Locate32 :- fast, small footprint – the database updater is just as light. I am tired of all-singing, all-dancing software.

    Sometimes you just don’t want the ginsu knives…

  66. Patrick McDonald


  67. Dennis

    Id like to say that I agree with Anonymous’ HUGE post, I know exactly where everything is that I need or that I have put on my hard drive, I can’t ever think of a time when I have downloaded anything and didn’t know where it went, I make specific folders for downloading specific file types, for instance, a plain old folder called “dl” for just random things, or a folder called “MP3s” for music, and so on, I just like organizing, it makes like much less troublesome and frustrating, Computer using is much more than just a tool, it’s a hobby of mine, all aspects from gaming to trying every type of OS that a PC can use, ive never used Mac because I don’t have a Mac capable computer, ive tried basicly Windows and Linux and for different reasons love both, and both are pretty easy to configure for file storage. I usually let Linux download all files to the “download” folder and then move them where I want them on my own, I do this sometimes in Windows as well, it just makes it that much easier not having to look into multiple folders wondering where something is, that way you can put what you just downloaded/transfered to your computer into the folders you want at your leisure.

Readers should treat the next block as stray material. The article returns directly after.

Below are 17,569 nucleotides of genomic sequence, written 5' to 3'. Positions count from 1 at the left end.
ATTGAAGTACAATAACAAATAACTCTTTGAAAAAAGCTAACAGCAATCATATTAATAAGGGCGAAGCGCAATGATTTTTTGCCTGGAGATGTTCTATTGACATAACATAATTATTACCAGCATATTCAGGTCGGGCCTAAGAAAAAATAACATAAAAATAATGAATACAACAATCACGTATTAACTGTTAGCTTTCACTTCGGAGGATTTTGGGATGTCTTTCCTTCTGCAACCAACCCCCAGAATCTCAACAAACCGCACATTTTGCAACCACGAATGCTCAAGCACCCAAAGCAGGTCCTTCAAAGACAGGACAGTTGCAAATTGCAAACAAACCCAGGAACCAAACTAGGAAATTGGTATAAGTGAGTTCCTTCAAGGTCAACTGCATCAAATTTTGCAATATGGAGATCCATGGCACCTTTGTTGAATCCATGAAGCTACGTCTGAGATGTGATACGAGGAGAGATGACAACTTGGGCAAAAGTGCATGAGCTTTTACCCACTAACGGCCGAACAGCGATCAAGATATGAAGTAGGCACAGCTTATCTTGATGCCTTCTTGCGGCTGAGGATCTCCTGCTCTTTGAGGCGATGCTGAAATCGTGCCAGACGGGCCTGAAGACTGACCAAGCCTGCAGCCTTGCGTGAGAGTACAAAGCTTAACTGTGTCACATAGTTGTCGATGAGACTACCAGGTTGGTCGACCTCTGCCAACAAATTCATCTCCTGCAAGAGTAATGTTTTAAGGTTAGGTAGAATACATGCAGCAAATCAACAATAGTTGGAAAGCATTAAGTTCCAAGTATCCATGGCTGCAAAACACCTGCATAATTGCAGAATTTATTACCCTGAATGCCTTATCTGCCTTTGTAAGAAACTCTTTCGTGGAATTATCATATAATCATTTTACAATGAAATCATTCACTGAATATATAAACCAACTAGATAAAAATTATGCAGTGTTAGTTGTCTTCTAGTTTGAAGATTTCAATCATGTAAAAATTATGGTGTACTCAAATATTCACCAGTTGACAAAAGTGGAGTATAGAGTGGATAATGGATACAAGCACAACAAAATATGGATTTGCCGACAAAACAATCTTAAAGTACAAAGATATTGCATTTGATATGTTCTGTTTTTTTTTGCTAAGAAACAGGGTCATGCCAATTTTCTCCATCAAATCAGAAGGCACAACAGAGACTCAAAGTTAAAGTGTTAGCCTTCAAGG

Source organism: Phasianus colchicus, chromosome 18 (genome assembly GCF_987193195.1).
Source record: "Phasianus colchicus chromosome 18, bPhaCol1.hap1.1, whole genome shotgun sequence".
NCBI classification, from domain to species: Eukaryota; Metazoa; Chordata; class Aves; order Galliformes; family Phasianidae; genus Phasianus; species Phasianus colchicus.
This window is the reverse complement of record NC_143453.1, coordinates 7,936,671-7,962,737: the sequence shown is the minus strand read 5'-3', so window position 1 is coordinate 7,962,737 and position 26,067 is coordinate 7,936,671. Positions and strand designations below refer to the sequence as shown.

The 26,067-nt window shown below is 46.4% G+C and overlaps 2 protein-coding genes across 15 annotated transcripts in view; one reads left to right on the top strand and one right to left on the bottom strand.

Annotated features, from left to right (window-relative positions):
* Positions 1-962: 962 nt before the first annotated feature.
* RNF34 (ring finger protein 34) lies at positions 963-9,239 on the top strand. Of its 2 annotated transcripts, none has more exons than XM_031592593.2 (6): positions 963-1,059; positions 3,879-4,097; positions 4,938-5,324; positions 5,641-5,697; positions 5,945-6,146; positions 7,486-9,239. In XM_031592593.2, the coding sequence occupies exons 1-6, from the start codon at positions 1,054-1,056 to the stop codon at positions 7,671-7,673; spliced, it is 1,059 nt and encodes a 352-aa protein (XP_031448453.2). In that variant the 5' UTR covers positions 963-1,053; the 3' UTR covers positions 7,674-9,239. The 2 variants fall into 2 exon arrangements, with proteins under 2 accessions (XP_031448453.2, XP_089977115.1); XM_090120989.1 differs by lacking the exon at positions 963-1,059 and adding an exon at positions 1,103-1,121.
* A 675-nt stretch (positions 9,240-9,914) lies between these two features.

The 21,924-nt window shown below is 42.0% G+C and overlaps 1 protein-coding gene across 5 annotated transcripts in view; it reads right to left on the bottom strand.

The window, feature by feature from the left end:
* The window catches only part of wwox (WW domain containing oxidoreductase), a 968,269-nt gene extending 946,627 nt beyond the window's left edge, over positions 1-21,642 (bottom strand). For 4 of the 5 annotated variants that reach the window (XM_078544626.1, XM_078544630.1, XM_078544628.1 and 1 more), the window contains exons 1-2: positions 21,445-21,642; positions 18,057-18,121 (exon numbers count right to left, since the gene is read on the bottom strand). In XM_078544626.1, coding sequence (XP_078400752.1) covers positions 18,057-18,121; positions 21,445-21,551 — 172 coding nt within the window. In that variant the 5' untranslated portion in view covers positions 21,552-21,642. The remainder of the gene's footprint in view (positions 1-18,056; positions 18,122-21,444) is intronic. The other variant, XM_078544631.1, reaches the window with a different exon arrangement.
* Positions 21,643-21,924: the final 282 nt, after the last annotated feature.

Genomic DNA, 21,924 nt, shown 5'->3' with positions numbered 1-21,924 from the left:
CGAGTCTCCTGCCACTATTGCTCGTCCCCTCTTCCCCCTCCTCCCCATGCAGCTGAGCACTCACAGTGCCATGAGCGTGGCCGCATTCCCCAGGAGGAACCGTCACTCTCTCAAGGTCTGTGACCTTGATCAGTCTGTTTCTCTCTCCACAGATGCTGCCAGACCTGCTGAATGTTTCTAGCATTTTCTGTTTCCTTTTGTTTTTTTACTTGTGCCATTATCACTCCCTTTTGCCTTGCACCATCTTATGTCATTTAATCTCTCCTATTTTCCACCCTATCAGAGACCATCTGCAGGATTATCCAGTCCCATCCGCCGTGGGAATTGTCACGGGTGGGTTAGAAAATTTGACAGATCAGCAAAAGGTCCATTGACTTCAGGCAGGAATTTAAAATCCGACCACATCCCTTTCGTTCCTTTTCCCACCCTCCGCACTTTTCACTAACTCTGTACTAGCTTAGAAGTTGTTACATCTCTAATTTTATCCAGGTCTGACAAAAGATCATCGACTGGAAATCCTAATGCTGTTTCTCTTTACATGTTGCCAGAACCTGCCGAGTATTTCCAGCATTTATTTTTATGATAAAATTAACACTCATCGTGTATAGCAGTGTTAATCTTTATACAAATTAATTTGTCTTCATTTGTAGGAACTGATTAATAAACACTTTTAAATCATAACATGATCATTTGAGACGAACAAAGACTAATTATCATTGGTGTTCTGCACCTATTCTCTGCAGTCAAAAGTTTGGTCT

68. Mohan

    I just use the built in one on Windows 7, works for what I need to do. On Ubuntu I usually use locate or the one that is in Nautilus.

  69. Mikayah

    I agree with Pat. A good filing system enhances getting to a file easier. I throw any files not categorized but suitable for later viewing into a ‘trivia’ folder which is the last place I look for a file if all else fails.

  70. mjgoulet

    I use “Everything”. It searches all attached drives and gives instantaneous results.

  71. Tom

    Everything superfast and supereasy

  72. Daryl

    Copernic Desktop Search Professional. For serious indexing and locating of thousands of files by name or content, this can’t be beaten. Costs a bit, but a real asset if you are a researcher or student. Make sure you turn off Windows indexing – slows the computer way more than Copernic, and is vastly inferior.

  73. herman

    everything-and all

  74. Baradoch

    I use the following four folder names:


    Everything is organized in one of those places (including sub-folders). If I need a file about a client, the path is easier to follow than using a search tool. Also, my Outlook folders use the same heirarchy as my file system, and yes, you will see the same structure in my paper files. Keeps things simple, easy to find, and I don’t need a search tool slowing down my system.

  75. gldvorak

    I use Krusader on Linux because you can tell it where NOT to search.

  76. clmlbx

    “Everything” is very fast and light to use.. no installation nothing .. scans/indexes 500 GB Hard-disk in less then a minute

  77. wblake

    Previously Copernic in Windows, especially with Network Drives. Presently Windows 7 search.
    Presently the Gnome Desktop search in Ubuntu, occasionally supplemented with the search tools in Konqueror or Dolphin.
    Adobe Acrobat reader has a good search tool for PDF files for both Linux and Windows.
    tried and true find -exec grep \{ \} \; has uses from the bash shell in Linux and Cygwin.

  78. Bran

    Find and Run Robot. It’s like Launchy, but better.

  79. John Lenihan

    Everything from Void Tools Is by far the best and fastest file finder.
    I have been using the program for yrs.

  80. Matt

    WinGREP or GREP

  81. pcunite

    FileSearchEX … the voidtooles utility is cool but does not work in LUA environments … breaks security.